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A novel by Len Joy

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Tuesday, August 18, 2009

Tom Hebbard

Tom Hebbard died Friday. Tom worked the midnight shift at the Evanston Y. I never knew his last name until I got the noticed that he had died.

I did my first triathlons (sprints) in 2005. That fall I decided I could improve my cycling skills by taking spinning classes at the Y. At that time the Y had four classes that started at 5:45 in the morning. I had never been an early morning athlete. I preferred to workout at the end of the day, but I decided to change my routine. I figured it was “found time” because all I would have been doing at the hour was sleeping. That’s definitely an older person’s mindset, and I can imagine my kids rolling their eyes at the logic.

Four days a week I would show up at the front desk to get a number for the spinning class. Tom was always there. A burly, Vietnam vet with a gravelly voice, a perpetual two-day growth of beard and thick glasses. By the beginning of the third week he knew my name and handed me a spinning number before I asked. He wasn’t Pollyanna cheerful, he was just friendly. He didn’t act like his job was a chore.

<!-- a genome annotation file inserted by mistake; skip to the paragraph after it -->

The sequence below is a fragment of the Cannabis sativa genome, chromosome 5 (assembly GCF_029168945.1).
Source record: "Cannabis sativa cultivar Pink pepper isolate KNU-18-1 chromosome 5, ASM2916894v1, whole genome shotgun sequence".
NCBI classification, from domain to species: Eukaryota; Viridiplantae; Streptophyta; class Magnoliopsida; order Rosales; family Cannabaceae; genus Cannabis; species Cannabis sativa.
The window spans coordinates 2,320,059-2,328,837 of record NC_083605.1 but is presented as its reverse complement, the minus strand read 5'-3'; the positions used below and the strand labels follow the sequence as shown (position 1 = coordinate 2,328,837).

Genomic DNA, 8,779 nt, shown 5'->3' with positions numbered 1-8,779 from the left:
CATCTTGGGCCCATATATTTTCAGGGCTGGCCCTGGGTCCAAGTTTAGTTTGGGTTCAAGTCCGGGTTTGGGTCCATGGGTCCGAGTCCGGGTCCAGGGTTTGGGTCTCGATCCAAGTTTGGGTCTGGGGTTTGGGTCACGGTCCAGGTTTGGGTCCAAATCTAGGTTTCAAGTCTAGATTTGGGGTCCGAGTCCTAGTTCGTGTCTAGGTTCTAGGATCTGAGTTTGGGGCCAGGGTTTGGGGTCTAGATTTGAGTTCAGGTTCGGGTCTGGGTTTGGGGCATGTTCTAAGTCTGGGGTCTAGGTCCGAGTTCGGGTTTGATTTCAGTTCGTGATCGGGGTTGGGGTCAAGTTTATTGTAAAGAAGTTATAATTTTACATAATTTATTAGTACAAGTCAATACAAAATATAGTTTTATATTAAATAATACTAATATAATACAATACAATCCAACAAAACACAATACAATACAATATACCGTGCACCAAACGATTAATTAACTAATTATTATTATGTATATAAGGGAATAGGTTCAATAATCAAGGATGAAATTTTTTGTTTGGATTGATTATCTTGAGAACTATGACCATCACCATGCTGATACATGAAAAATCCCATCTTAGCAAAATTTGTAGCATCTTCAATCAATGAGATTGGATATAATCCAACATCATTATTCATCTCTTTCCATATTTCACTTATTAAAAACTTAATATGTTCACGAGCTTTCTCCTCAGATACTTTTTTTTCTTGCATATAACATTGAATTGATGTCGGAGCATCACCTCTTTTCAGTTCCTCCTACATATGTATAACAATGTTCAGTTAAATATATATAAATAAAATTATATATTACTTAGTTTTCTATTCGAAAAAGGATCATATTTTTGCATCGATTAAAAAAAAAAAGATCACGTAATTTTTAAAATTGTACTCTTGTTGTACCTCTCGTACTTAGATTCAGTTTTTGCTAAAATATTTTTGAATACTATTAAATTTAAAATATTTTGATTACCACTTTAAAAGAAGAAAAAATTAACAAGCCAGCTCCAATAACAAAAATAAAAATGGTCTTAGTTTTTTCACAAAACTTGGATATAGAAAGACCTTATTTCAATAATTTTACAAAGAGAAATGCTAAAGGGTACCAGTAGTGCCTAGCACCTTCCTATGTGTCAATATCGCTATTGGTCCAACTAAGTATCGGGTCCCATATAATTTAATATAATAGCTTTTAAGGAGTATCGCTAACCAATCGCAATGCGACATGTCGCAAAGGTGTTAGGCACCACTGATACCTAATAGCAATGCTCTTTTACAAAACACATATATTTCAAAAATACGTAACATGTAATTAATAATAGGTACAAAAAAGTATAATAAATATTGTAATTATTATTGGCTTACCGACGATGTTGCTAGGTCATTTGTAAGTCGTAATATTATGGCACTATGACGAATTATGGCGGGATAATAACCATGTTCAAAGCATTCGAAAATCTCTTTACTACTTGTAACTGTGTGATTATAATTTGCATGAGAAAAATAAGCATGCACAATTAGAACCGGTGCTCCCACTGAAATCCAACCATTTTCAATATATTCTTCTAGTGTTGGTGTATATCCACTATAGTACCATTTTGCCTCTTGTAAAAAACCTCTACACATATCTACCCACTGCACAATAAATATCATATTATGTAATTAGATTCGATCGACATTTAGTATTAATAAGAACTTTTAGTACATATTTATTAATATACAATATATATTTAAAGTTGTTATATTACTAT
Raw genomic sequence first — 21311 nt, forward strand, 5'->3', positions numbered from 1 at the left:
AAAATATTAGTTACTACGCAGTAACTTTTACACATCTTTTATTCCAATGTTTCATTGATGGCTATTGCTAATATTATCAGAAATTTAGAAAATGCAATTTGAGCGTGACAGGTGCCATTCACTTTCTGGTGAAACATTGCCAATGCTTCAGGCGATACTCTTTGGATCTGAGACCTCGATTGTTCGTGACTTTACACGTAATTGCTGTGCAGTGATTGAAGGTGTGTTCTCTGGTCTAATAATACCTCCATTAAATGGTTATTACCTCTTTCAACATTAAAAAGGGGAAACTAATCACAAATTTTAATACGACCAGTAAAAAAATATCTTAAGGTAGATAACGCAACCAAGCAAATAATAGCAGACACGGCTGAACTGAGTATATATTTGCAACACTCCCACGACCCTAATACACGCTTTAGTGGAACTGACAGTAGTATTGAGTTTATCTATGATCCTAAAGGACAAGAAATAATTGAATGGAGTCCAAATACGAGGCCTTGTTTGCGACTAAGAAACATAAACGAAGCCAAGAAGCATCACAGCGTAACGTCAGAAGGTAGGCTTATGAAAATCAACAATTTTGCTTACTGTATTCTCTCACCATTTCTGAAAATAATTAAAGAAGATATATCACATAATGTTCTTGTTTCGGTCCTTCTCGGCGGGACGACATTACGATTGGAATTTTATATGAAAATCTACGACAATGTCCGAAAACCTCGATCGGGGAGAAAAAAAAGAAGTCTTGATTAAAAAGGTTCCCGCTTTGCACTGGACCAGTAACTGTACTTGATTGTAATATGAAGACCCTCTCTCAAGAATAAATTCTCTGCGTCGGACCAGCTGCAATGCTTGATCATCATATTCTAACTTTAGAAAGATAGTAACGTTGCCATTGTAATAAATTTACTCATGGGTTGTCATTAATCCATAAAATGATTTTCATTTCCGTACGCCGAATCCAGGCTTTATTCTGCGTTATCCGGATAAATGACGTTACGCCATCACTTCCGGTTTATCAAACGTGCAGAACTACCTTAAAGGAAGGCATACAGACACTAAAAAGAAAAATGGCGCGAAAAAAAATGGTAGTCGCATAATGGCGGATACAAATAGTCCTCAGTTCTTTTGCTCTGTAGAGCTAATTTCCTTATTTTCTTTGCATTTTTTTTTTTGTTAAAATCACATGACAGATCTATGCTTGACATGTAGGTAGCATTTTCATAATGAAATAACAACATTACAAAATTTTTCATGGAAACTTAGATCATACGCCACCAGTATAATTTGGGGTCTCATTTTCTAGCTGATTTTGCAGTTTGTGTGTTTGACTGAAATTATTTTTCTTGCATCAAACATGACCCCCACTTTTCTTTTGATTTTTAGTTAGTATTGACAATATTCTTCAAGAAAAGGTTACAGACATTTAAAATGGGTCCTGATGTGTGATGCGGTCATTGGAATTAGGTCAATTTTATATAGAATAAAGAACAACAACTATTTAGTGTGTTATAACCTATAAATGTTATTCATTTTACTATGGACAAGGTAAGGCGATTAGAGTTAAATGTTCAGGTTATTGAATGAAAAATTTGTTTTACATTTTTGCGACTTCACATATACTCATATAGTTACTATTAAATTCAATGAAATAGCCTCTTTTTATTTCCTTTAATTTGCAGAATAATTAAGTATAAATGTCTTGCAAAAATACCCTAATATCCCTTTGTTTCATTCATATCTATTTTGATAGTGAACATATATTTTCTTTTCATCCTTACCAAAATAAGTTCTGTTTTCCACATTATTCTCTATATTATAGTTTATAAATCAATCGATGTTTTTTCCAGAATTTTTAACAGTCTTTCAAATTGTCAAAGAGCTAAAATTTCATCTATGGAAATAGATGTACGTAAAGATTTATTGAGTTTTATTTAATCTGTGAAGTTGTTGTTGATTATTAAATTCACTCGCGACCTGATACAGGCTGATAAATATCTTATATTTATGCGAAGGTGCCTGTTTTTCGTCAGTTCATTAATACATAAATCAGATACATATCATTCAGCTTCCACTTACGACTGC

He was the first person I would talk to each morning.
It’s a small thing – to remember someone’s name. To offer a pleasant greeting. And during those long winter months when it was ten degrees out and I had to scrape the ice off my windshield and then drive all the way across town, if the first person I met after overcoming all those obstacles had been surly or just indifferent, chances are that more than a few of those days, I’d have just stayed in my warm bed.

Tom made all of us early-bird exercisers feel welcomed. Such a small thing – to remember someone’s name. To offer a friendly greeting. Tom touched a lot of lives. He made a difference. We will miss him every morning.

Weight:
188.5

Workout: Bike: spinning class 50 minutes; Swim: 15 minutes in warm water pool; 10 minutes in cold pool;

1 comment:

Mr. G said...

It was a sad day when I got the email from the McGaw YMCA about Tom. He has been greeting me, by name, for over 10 years when I hit the gym early in the morning. If I missed a stretch of days, he would ask my wife if I was OK. If I left my ID in the workout room, he would hold it for me. He was a great heart, a maestro of everyday kindness. He will be sorely missed by me and many others. Good Bye Tom my friend.